Pixels to Graphs by Associative Embedding
Tensorflow training pipeline for:
Update (March 25, 2018): Changed default optimization to deal with diverging models, so code should no longer freeze in the middle of training. Also, finally added pretrained models!
Python 3 package requirements:
(code tested on Python 3.5 and 3.6)
- tensorflow_gpu (1.3.0)
- simplejson (for Visual Genome driver)
Make sure to add the parent directory of px2graph to your PYTHONPATH.
Set up munkres-tensorflow:
- Clone repo from here
- Follow build instructions (make sure to use g++ 4.X)
- For newer versions of TensorFlow it was a bit difficult to get this working, here is the command that finally worked for me:
TF_INC=$(python -c 'import tensorflow as tf; print(tf.sysconfig.get_include())') TF_LIB=$(python -c 'import tensorflow as tf; print(tf.sysconfig.get_lib())') g++-4.9 -std=c++11 -shared hungarian.cc -o hungarian.so -fPIC -I$TF_INC -I$TF_INC/external/nsync/public -L$TF_LIB -ltensorflow_framework -O2 -D_GLIBCXX_USE_CXX11_ABI=0
- Place 'hungarian.so' in util/
- Download images from Visual Genome (parts 1 and 2)
- Place all images into data/genome/VG_100K/
- Download VG-SGG.h5 and proposals.h5 from here and place them in data/genome/ (credit to Xu et al. 'Scene Graph Generation by Iterative Message Passing' for preprocessing the Visual Genome annotations)
Using the code
To train a network, call:
python main.py -e [experiment name] --sg_task [PR|CL|SG]
The different task settings are defined as follows:
- PR: Object boxes and classes provided, predict relationships
- CL: Object boxes provided, classify objects and their relationships
- SG: Full task, nothing but image required as input (an additional argument
--use_rpn [0|1]determines whether or not to include box proposals from a RPN)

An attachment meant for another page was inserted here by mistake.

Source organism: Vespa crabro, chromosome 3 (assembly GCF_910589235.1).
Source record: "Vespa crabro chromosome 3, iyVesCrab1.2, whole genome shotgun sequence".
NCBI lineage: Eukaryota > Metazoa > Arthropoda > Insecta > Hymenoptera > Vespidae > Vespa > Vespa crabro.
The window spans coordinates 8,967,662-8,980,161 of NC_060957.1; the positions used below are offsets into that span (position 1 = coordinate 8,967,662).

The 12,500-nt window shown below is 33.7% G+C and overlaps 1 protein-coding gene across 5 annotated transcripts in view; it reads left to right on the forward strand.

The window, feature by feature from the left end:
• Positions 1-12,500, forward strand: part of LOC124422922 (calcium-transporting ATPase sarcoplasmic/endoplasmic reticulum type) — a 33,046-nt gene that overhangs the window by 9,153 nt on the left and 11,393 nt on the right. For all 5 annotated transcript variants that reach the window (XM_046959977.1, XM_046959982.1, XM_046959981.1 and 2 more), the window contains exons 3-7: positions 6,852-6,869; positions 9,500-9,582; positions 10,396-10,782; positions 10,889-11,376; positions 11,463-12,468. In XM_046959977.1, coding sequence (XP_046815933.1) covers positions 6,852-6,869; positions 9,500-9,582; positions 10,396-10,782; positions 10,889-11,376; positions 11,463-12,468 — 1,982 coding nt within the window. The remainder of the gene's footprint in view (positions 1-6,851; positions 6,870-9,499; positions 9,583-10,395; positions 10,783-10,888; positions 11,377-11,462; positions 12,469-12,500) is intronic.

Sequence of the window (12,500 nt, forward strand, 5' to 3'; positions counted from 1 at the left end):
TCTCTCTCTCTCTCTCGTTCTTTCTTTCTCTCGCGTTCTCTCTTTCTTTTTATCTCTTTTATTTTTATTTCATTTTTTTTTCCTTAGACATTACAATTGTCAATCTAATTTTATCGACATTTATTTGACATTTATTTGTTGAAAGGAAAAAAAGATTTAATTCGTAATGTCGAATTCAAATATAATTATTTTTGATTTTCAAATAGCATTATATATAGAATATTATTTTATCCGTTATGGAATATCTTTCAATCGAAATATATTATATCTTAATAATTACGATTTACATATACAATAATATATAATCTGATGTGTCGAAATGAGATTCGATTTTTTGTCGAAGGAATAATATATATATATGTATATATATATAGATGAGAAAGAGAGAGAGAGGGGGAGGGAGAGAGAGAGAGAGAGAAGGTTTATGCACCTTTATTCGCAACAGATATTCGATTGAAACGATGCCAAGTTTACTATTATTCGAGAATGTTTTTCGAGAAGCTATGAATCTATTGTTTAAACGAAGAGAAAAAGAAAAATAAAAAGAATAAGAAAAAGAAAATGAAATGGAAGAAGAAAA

To train with multiple GPUs use a command like:
python main.py --batchsize 32 --gpu_choice '0,1,2,3'
To continue an experiment or branch off to a new directory (to test different hyperparameters for example), call:
python main.py -e test_exp --continue 1 or
python main.py --branch test_exp -e test_exp_2 --learning_rate 1e-5
In general, any binary options you wish to change via the command line must be set explicitly with either a 0 or 1. Use
--help to get a list of available options to set.
Important: Regarding optimization, some feature of the code can lead to spontaneous divergence in the midst of training
Evaluating a model
The recall logged during training should give a good sense of the performance of the model. After training, to generate a proper set of predictions and evaluate them, call:
python main.py --branch test_exp -e my_results --predict valid python eval.py my_results/valid_preds
--predict argument accepts
train|valid|test as options, and will generate predictions on the first
opt.valid_iters * opt.batchsize samples of the specified subset.
|Task Setting||R @ 50||R @ 100|
|SGGen (SG) (no RPN)||15.5||18.8|
Note, performance is higher than previously reported in our paper. This is not due to any changes in the algorithm, but instead is the result of training for longer and tuning some postprocessing parameters.
Another important detail regarding our evaluation is that our numbers are reported with unconstrained graphs meaning that when proposing the top 50 or 100 predicates, multiple edges may be proposed between any two nodes. This leads to a notable performance difference when comparing to numbers in a constrained setting particularly on the SGCls and PredCls tasks where nodes are provided ahead of time.
To get final test set predictions from the pretrained models, put them in the exp/ directory and call:
python main.py --branch pretrained_sg -e sg_results --predict test